Super Mario Bros.
1.5
1 votes
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  • Ultimately, this gets pretty boring after say the second boss battle
  • Sometimes, I think I'm jumping over a Piranha Plant with space to spare, and I end up killed
  • This is a problem in the underwater levels too with the Bloopers
  • I know that Nintendo should be cut some slack since this is 1985 we're talking about, but compared to today's video games, Super Mario Bros


    • by CirclingCanvas

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      Super Mario Bros. is a video game for the Nintendo Entertainment System that’s also available on the Nintendo Wii Virtual Console for download for five dollars. When the game was initially released, it was both a real challenge and a lot of fun to play through. The challenge, more than anything, stemmed from the platforming challenges within the levels. One such example of a rather difficult platforming challenge was in one level where the ground in front of me ended and there was a wide opening of nothingness followed by a small, small piece of ground followed by another large opening of nothingness. Overcoming such an obstacle required excellent timing in terms of jumping and running. Another platforming challenge occurred in another level, where I’d have to run and jump over openings in the ground while flying fish flew through the air at me. Another challenge in the form of

      platforming occurred when I needed to traverse tall mushrooms in the sky at varying heights. To this day, there are still a couple of areas in the certain levels that generally require more than one try to get through, but overall, I have to say that Super Mario Bros. doesn’t hold my attention nearly as much nowadays.

      For me, Super Mario Bros. has become quite a bore compared with Super Mario World and New Super Mario Bros. Wii, two vastly superior two-dimensional side scrolling platforming and adventure games. I’m not simply talking about visuals or audio improvements either, although certainly, these two games look a lot prettier and sound a lot better than Super Mario Bros. does, but I’m mainly referring to level design. Super Mario World, for example, features many secret areas that can be discovered while playing through a level while Super Mario Bros. only has a few secret

      warp pipe areas that are all pretty easy to access. New Super Mario Bros. Wii, for example, offers new kinds of platforming challenges in the form of brief sand geysers and blowing wind to add an additional challenge to the obstacles in some levels. For 1985, Super Mario Bros. was pretty much a one of a kind video game that was basically unmatched in its level design and challenge, but now it’s over twenty-five years later, and the game is just much too simple and bare-bones to hold my attention.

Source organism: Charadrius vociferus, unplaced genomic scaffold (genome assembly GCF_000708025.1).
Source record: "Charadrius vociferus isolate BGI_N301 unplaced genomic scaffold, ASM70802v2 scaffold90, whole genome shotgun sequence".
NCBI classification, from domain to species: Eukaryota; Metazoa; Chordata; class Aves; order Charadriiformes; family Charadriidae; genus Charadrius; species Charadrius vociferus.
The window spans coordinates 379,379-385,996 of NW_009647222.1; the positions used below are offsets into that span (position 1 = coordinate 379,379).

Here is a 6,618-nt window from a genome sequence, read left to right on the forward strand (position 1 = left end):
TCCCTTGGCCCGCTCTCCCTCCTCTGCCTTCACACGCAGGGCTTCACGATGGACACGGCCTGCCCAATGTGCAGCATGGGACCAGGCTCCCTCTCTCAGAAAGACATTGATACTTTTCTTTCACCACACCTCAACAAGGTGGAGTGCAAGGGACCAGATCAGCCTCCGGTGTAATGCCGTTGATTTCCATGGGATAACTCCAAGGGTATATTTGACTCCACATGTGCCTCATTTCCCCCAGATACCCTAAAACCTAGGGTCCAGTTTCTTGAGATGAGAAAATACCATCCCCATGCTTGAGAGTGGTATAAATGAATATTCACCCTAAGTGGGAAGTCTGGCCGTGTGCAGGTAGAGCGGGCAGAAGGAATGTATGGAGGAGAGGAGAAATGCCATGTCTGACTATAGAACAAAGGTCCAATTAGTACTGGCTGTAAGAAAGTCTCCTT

In Super Mario Bros., one thing that I dislike is, I fight the same boss in every castle and I defeat the same boss the same way every time. Ultimately, this gets pretty boring after say the second boss battle. That’s one disappointing aspect of the video game. Another aspect of the game that I’m not too fond of is the ...


      • Super Mario Bros.
      collision-detection system. Sometimes, I think I’m jumping over a Piranha Plant with space to spare, and I end up killed. Other times, it looks like Mario is partially consumed and he doesn’t end up dying. This is a problem in the underwater levels too with the Bloopers. It’s frustrating how sometimes I feel like Mario was killed when he shouldn’t have been, so the collision detection system seems off. I know that Nintendo should be cut some slack since this is 1985 we’re talking about, but compared to today’s video games, Super Mario Bros. simply isn’t a fun game to play any longer due to its repetitive and copy and paste style boss fights, the poor collision detection system, the limited number of different environments which generally consist of flat land, underwater, in the sky or castle levels and a lack of secret areas to look for.

      Another reason I don’t

      quite get much of a thrill out of playing this video game is the controls. They aren’t as tight and responsive as later Mario games. Mario doesn’t always immediately jump when I want him to and running and jumping seems more difficult than it should be. It takes some getting used to how Mario controls in this game and he always feels somewhat loose to play as. For all of the aforementioned reasons, I can’t recall the last time I felt an urge to play this game. It’s still challenging to an extent here and there, but take away those challenging moments and the video game is ultimately pretty bland, straightforward in its level design and obstacles and generally pretty easy to speed through most of the time. I feel that a “3″ is a very appropriate score for a video game that just doesn’t hold up well compared with today’s video game releases.




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The review was published as it's written by reviewer in August, 2010. The reviewer certified that no compensation was received from the reviewed item producer, trademark owner or any other institution, related with the item reviewed. The site is not responsible for the mistakes made. 283081221670231/k2311a083/8.3.10
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